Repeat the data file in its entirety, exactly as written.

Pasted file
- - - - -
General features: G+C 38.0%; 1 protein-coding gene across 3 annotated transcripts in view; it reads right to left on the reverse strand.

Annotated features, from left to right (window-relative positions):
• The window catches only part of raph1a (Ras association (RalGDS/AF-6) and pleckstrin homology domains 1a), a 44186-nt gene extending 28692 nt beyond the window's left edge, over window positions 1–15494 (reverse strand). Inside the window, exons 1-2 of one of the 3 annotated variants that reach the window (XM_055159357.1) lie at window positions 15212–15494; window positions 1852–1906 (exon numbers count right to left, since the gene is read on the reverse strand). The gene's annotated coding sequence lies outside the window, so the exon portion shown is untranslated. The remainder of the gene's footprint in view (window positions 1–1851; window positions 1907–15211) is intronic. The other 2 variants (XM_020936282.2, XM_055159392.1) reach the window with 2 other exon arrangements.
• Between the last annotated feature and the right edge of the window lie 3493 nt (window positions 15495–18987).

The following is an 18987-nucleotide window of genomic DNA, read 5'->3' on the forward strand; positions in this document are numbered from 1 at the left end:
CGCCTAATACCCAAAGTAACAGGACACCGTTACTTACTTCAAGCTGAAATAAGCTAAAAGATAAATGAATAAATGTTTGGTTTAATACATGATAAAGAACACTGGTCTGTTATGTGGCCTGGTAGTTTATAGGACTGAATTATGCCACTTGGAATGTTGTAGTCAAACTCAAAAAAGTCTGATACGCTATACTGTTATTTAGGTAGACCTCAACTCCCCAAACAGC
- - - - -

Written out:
General features: G+C 38.0%; 1 protein-coding gene across 3 annotated transcripts in view; it reads right to left on the reverse strand.

Annotated features, from left to right (window-relative positions):
• The window catches only part of raph1a (Ras association (RalGDS/AF-6) and pleckstrin homology domains 1a), a 44186-nt gene extending 28692 nt beyond the window's left edge, over window positions 1–15494 (reverse strand). Inside the window, exons 1-2 of one of the 3 annotated variants that reach the window (XM_055159357.1) lie at window positions 15212–15494; window positions 1852–1906 (exon numbers count right to left, since the gene is read on the reverse strand). The gene's annotated coding sequence lies outside the window, so the exon portion shown is untranslated. The remainder of the gene's footprint in view (window positions 1–1851; window positions 1907–15211) is intronic. The other 2 variants (XM_020936282.2, XM_055159392.1) reach the window with 2 other exon arrangements.
• Between the last annotated feature and the right edge of the window lie 3493 nt (window positions 15495–18987).

The following is an 18987-nucleotide window of genomic DNA, read 5'->3' on the forward strand; positions in this document are numbered from 1 at the left end:
CGCCTAATACCCAAAGTAACAGGACACCGTTACTTACTTCAAGCTGAAATAAGCTAAAAGATAAATGAATAAATGTTTGGTTTAATACATGATAAAGAACACTGGTCTGTTATGTGGCCTGGTAGTTTATAGGACTGAATTATGCCACTTGGAATGTTGTAGTCAAACTCAAAAAAGTCTGATACGCTATACTGTTATTTAGGTAGACCTCAACTCCCCAAACAGC